Interview with Dr. Yasmeen Hussain
Dr. Yasmeen Hussain is currently a program officer with the Washington State Academy of Sciences, which advises Washington State on issues in science and technology. She also does consulting on science and higher education policy. I got the opportunity to interview Dr. Hussain over a Zoom meeting and learn more about her passions and motives in not only STEM but also policy.
During this interview, we talked about Dr. Hussain's many interests pairing together to become the unique person she is today and how finding community helped her.
Q: Could you please introduce yourself? Just in general is fine.
A: "I was encouraged to do science early on... In high school I really enjoyed algebra and the idea of infinity and mathematics. I went to University of Utah as a math major, biology major, and also got a music minor."
After she received her PhD, Dr. Hussain went to Washington, D.C. at the National Academy of Sciences Board on Higher Education and Workforce, working on issues such as graduate education, mentoring, and sexual harassment for women in STEM. She also worked at the U.S. Congress for a year, specializing in issues such as science, technology, environment, and education, and followed that with a role advancing career and professional development of early career scientists. Now, she is a program officer at the Washington State Academy of Sciences.
Something that I found interesting was how Dr. Hussain continuously built onto her interests instead of changing routes - she's worked in mathematics, biology, education, and policy without really leaving one behind.
Q: When did you truly realize that you wanted to go into STEM, or even what you currently do today?
A: "There wasn't one big moment, but rather little things... going to Bring Your Child to Work Day, growing seeds in science class, being interested in scabs. I enjoyed math class and didn't think of it as bland or boring..."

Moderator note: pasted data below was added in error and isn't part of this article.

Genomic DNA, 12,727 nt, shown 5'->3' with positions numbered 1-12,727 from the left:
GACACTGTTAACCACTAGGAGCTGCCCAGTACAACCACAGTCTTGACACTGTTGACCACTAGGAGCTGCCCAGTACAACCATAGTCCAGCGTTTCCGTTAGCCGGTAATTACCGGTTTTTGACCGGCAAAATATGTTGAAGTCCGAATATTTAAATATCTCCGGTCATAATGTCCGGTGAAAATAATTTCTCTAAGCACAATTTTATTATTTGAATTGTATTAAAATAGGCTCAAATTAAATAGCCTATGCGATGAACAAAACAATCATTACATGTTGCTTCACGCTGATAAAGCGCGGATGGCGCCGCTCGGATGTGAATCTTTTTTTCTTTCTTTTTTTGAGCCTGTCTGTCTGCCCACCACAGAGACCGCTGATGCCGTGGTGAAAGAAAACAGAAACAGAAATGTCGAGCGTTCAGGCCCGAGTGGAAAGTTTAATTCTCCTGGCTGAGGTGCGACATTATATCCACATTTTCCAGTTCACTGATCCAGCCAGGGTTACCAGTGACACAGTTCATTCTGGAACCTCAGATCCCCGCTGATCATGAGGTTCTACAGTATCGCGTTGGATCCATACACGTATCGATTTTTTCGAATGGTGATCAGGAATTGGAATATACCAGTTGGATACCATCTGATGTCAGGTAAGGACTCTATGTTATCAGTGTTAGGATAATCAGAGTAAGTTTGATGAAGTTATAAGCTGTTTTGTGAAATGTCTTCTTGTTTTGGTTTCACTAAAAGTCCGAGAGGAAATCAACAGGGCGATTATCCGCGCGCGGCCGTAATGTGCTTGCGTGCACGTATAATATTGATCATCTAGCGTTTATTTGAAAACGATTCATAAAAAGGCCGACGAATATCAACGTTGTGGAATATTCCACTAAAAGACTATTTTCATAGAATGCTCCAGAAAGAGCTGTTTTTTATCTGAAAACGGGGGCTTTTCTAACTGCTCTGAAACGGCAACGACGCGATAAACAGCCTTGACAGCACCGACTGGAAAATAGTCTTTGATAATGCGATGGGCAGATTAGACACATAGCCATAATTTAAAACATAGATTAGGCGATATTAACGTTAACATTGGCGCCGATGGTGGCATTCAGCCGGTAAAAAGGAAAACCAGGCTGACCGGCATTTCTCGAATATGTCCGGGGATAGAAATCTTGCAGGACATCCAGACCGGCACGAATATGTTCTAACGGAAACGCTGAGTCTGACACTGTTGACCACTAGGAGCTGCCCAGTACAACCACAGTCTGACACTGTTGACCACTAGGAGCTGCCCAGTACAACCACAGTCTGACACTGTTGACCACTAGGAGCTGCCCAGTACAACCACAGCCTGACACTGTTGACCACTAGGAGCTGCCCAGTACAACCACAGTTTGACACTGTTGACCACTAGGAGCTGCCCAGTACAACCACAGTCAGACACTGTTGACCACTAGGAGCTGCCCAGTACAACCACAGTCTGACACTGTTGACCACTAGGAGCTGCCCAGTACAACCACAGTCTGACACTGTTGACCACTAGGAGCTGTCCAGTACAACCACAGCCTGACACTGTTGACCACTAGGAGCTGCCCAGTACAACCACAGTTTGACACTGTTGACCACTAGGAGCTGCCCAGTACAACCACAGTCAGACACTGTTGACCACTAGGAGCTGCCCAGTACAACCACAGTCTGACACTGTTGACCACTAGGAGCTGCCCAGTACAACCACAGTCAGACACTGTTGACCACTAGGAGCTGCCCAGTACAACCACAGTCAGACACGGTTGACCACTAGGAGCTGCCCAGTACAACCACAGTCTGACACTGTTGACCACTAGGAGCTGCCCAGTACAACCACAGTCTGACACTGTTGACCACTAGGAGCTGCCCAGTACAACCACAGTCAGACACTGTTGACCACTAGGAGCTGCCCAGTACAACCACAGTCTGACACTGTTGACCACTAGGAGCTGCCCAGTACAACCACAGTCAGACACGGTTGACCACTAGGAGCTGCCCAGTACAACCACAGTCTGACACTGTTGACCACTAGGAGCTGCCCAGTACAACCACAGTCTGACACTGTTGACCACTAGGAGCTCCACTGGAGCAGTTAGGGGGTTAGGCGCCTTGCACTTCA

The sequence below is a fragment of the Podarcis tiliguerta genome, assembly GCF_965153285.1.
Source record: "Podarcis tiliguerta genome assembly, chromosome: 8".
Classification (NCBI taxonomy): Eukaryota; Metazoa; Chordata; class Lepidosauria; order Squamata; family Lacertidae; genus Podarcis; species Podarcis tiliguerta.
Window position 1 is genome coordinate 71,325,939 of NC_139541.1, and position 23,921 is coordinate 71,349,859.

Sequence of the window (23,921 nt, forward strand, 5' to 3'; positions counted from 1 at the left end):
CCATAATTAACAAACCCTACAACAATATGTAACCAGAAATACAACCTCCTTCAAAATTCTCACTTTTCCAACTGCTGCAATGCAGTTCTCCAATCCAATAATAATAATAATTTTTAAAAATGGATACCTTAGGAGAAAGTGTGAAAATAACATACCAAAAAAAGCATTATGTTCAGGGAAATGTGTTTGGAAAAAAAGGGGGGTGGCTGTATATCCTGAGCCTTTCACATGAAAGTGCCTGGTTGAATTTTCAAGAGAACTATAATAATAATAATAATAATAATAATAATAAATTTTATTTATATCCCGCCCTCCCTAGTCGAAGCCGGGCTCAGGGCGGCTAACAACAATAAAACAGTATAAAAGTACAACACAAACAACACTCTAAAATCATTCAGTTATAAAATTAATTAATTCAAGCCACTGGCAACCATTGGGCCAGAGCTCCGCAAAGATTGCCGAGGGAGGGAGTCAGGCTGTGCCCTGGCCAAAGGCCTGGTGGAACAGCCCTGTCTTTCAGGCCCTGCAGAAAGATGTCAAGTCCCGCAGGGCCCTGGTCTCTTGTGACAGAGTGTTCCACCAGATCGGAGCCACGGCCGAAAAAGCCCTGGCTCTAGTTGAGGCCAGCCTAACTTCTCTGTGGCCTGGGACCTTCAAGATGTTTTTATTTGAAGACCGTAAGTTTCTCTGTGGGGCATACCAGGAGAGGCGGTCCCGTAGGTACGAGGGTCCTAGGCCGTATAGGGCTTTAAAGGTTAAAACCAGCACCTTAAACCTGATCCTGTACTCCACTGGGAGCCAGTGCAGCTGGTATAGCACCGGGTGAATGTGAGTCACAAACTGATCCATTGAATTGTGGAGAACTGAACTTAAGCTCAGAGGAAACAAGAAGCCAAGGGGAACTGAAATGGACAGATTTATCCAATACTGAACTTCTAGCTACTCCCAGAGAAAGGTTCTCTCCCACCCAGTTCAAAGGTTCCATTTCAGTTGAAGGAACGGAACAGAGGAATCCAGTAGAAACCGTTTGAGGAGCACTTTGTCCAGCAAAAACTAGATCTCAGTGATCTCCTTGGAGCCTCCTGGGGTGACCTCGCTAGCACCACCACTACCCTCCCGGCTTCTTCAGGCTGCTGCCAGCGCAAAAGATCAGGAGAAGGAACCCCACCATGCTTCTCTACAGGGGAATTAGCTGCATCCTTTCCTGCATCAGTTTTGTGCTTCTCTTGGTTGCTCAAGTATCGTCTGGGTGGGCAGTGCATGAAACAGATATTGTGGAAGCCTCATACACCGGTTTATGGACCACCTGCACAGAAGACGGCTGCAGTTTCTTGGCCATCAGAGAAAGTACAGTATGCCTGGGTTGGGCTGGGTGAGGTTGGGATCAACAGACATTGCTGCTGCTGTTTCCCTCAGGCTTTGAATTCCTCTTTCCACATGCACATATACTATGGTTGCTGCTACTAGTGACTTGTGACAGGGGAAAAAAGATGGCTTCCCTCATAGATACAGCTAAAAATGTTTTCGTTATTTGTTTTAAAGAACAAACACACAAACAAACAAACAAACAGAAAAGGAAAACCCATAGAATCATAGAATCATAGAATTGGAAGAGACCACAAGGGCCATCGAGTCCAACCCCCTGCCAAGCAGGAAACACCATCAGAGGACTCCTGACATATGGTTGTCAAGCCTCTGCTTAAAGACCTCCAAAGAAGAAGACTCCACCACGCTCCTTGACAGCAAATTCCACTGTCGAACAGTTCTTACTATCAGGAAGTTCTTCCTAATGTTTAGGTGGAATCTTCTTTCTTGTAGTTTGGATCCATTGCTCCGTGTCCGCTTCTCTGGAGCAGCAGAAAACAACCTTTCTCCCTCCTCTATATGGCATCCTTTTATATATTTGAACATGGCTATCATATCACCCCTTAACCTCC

Science wasn't the only thing she was interested in, though. Dr. Hussain also had interests in service learning, music, policy, and science education., eventually taking on a music minor in college.
"Often we're asked to choose... there's the idea of ‘Humanities vs. Science' but writing is actually really important in science."
"What I do today is a culmination of what has been interesting over time."
Q: Did you ever notice the division between males and females interested in STEM? If so, what were your thoughts back then?
A: "There's a lot of focus on younger students and making sure girls are supported, for example science education for middle school girls. Some of that is really important especially in middle school, but that's only part of it... it doesn't get much better as people go on"
Dr. Hussain mentions here about not just getting girls interested in science, but also keeping them in the field.
"When I got to college, I was in a group of 5 women in my physics class of 200 students, with only 2 other women in the class. Are we setting up academic systems in an inclusive way?”
Q: Do you have any anecdotes, positive or negative, that you’d like to share?
A: "I was moving back to Seattle after working in Washington, D.C. It was challenging to find policy work in Seattle. I found a network where there were women willing to talk to you..."
"I talked to dozens of women working in science and policy, and around 80% of the people they recommended were also women in awesome positions... it was neat to get to know this community."
This reminds her that women have power - that networking is more than just the people we know in our comfort area. We have to include women of color, people with different gender identities, or in different socioeconomic statuses. Include more people!
We closed off our talk with a discussion about the generational divide. Often, the "lean in" idea was encouraged in the past - but now, more than ever, is the time to change an inequitable system instead of asking people to lean in.
It was my pleasure to be able to interview Dr. Hussain. I hope that hearing her story showed the endless possibilities that STEM comes with. How the little things can turn into a passion, but keeping that passion is often overlooked by the system.